A gimbal mechanism within the laser tracker may be used to direct a laser beam from the tracker to the SMR. Part of the light retroreflected by the SMR enters the laser tracker and passes onto a position detector. A control system within the laser tracker can use the position of the light on the position detector to adjust the rotation angles of the mechanical axes of the laser tracker to keep the laser beam centered on the SMR. In this way, the tracker is able to follow (track) an SMR that is moved over the surface of an object of interest.
Angle measuring devices such as angular encoders are attached to the mechanical axes of the tracker. The one distance measurement and two angle measurements performed by the laser tracker are sufficient to completely specify the three-dimensional location of the SMR.
Several laser trackers are available or have been proposed for measuring six, rather than the ordinary three, degrees of freedom. Exemplary six degree-of-freedom (six-DOF) systems are described by U.S. Pat. No. 7,800,758 ('758) to Bridges et al., the contents of which are herein incorporated by reference, and U.S. Published Patent Application No. 2010/0128259 to Bridges et al., the contents of which are herein incorporated by reference.
Compensation parameters are numerical values stored in software or firmware accessible to the tracker. These numerical values are applied to raw tracker data to improve tracker accuracy. The manufacturer and, in some cases, the user of the tracker find the compensation parameters by performing measurements called compensation procedures. Today laser trackers use compensation parameters to account for mechanical errors such as axis non-squareness and axis offset along with optomechanical errors such as laser beam offset and beam angle deviation with respect to a tracker gimbal point. However, in present generation laser trackers, compensation parameters that account for the effects of bearing runout are not included. Such effects can be relatively large. Furthermore, bearing runout can degrade the accuracy of compensation of angular encoders. Procedures are needed that enable the collecting and application of compensation parameters to minimize the errors resulting from bearing runout.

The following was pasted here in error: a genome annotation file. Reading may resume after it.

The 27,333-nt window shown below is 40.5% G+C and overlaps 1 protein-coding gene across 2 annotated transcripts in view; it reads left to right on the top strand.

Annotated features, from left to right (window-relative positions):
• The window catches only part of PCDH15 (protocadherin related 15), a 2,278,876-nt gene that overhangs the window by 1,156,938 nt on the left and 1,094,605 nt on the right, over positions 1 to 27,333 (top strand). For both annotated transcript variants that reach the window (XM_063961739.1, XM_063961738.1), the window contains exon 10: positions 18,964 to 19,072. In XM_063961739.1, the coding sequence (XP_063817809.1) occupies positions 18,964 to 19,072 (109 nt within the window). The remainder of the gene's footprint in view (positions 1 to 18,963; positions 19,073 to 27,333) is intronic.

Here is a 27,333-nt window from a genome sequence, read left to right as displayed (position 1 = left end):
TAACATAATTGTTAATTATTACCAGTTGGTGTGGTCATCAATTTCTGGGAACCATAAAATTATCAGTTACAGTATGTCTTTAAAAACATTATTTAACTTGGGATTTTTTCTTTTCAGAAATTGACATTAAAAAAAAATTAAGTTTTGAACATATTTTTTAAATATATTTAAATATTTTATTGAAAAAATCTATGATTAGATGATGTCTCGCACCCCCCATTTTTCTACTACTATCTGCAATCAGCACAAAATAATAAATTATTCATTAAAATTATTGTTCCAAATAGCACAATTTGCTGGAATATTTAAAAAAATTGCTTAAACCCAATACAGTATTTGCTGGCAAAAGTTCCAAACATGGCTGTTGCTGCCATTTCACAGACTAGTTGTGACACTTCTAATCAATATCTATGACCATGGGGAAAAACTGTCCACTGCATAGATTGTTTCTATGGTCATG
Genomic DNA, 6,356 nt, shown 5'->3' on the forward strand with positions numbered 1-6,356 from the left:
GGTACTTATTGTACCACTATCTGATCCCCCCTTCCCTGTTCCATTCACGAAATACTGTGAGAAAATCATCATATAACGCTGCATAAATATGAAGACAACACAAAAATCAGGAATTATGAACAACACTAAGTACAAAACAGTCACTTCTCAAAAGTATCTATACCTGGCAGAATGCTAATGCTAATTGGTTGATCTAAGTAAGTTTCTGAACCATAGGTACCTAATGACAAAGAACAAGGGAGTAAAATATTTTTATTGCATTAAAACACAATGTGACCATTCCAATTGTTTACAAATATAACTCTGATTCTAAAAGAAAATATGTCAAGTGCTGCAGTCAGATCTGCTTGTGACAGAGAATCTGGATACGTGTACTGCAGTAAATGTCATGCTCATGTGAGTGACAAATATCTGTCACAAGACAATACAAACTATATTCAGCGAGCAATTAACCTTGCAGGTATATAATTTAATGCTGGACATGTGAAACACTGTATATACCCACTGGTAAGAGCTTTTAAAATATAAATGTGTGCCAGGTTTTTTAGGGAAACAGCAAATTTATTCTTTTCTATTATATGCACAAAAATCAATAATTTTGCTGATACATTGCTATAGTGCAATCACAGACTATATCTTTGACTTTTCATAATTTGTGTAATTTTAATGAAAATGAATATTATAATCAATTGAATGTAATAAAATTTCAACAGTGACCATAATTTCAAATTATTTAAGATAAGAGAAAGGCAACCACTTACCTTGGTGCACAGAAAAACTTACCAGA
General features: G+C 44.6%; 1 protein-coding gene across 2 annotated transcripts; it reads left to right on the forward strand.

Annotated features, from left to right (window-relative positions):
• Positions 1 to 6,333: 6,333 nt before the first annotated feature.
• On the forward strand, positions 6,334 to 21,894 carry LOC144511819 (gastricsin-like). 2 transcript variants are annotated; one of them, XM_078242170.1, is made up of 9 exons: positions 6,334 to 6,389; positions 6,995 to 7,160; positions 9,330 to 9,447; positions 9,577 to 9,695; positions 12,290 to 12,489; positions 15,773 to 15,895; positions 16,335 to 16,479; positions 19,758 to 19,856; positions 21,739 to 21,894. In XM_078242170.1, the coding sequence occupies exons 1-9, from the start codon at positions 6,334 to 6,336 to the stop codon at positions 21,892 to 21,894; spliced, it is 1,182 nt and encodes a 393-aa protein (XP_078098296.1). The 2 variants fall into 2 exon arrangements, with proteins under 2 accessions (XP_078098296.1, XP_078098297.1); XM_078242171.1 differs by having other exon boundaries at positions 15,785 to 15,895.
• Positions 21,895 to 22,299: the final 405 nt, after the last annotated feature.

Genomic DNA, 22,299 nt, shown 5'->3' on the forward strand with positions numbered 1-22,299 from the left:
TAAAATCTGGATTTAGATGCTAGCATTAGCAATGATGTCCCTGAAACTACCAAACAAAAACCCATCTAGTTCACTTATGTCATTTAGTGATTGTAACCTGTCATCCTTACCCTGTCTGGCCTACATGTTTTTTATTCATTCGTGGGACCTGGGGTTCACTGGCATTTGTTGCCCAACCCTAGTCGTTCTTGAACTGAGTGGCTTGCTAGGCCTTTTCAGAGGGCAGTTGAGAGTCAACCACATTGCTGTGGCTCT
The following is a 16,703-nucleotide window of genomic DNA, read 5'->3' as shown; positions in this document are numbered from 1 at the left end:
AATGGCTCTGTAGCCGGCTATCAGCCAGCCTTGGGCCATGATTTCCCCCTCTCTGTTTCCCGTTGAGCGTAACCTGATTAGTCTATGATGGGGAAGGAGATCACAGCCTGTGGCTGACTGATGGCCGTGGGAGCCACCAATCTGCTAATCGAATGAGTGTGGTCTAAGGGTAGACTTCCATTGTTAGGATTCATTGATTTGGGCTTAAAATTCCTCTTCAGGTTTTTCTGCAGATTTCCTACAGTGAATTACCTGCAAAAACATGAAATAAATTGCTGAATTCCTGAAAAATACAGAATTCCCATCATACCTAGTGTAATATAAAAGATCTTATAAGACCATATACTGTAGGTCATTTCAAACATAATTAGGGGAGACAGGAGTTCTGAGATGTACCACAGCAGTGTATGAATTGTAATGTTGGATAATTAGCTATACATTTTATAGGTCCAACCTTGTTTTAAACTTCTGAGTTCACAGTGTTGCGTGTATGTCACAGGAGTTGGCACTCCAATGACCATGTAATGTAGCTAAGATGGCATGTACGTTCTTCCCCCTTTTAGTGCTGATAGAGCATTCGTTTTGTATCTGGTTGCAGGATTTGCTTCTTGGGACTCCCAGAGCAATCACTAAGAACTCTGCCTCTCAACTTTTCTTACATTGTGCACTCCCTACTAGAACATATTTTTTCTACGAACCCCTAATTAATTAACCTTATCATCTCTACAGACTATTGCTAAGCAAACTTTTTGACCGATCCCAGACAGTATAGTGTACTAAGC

SUMMARY
According to an embodiment, there is provided a method for correcting errors in measurement of three-dimensional coordinates of a retroreflector target by a coordinate measurement device, the coordinate measurement device configured to send a first beam of light to the retroreflector target, the retroreflector target configured to return a portion of the first beam as a second beam, the method comprising steps of: providing the coordinate measurement device with a first axle, a second axle, a first motor, a second motor, a first angle measuring device, a second angle measuring device, a distance meter, and a processor, the first axle configured to rotate about a first axis, the first axle supported by a first bearing and a second bearing, the first motor configured to rotate the first axle about the first axis by a first angle, the first angle measuring device configured to measure the first angle, the second axle configured to rotate about a second axis, the second axle supported by a third bearing and a fourth bearing, the second motor configured to rotate the second axle about the second axis by a second angle, the second angle measuring device configured to measure the second angle, the distance meter configured to measure a first distance from the coordinate measurement device to the retroreflector target based at least in part on a first portion of the second beam received by a first optical detector; measuring a plurality of first angles with the first angle measuring device; measuring a plurality of first displacements at a first position along the first axis, each of the plurality of first displacements associated with one of the plurality of first angles, the first displacements taken along a first line perpendicular to the first axis; measuring a plurality of second displacements at a second position along the first axis, each of the plurality of second displacements associated with one of the plurality of first angles, the second displacements taken along a second line perpendicular to the first axis, there being a first separation distance between the first line and the second line; determining compensation values based at least in part on the plurality of first angles, the plurality of first displacements, the plurality of second displacements, and the first separation distance; sending the first beam to the retroreflector target; measuring a first retroreflector angle with the first angle measuring device; measuring a second retroreflector angle with the second angle measuring device; measuring the first distance with the distance meter; calculating three-dimensional coordinates of the retroreflector target based at least in part on the first retroreflector angle, the second retroreflector angle, the first distance, and the compensation values; and storing the three-dimensional coordinates of the retroreflector target in memory.